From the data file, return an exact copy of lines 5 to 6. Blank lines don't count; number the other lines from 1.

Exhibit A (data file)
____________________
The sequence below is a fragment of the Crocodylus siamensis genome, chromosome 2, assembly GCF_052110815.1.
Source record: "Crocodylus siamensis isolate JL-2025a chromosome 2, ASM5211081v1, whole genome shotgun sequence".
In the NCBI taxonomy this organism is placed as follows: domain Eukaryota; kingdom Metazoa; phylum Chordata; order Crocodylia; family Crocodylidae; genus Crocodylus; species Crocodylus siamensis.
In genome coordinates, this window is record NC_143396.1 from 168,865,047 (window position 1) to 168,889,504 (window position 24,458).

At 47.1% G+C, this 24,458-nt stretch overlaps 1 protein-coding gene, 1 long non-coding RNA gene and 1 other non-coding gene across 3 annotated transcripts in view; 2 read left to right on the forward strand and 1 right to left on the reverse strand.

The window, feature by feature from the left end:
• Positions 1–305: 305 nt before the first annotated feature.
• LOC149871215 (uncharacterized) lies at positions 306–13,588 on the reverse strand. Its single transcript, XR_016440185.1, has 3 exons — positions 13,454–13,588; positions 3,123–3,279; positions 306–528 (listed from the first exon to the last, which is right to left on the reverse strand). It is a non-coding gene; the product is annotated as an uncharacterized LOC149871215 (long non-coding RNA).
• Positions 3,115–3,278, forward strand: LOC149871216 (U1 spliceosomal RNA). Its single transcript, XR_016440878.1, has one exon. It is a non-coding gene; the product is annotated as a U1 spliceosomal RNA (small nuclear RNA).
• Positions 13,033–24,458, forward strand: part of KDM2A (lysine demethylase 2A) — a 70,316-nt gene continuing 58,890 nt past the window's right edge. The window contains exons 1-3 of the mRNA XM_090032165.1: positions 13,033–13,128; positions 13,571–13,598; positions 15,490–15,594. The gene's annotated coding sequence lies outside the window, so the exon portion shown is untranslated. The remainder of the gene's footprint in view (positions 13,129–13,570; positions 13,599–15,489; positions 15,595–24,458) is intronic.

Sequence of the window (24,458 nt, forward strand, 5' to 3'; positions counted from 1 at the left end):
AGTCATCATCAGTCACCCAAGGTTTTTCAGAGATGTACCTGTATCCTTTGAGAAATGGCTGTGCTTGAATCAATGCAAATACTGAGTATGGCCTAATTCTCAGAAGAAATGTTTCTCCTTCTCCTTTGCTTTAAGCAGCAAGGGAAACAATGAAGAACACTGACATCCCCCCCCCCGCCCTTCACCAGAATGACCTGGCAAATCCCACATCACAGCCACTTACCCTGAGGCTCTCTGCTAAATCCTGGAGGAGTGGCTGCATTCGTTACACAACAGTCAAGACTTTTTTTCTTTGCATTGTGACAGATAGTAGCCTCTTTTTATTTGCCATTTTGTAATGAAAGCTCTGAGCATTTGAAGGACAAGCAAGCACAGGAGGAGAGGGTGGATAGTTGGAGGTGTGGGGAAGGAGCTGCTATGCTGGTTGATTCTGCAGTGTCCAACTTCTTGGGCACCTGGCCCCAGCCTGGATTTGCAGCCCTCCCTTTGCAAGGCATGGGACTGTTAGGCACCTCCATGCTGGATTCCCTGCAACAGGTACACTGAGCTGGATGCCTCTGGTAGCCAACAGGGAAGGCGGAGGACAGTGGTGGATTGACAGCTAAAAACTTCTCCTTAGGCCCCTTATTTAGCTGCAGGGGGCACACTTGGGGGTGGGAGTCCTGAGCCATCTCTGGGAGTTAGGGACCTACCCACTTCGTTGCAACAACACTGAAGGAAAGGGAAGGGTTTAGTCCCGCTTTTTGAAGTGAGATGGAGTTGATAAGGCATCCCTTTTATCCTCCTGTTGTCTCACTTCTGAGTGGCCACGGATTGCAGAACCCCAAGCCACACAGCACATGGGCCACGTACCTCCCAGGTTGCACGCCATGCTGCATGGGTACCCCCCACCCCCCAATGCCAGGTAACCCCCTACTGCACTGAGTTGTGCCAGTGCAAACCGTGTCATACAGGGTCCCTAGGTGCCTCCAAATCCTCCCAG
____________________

At 47.1% G+C, this 24,458-nt stretch overlaps 1 protein-coding gene, 1 long non-coding RNA gene and 1 other non-coding gene across 3 annotated transcripts in view; 2 read left to right on the forward strand and 1 right to left on the reverse strand.

The window, feature by feature from the left end: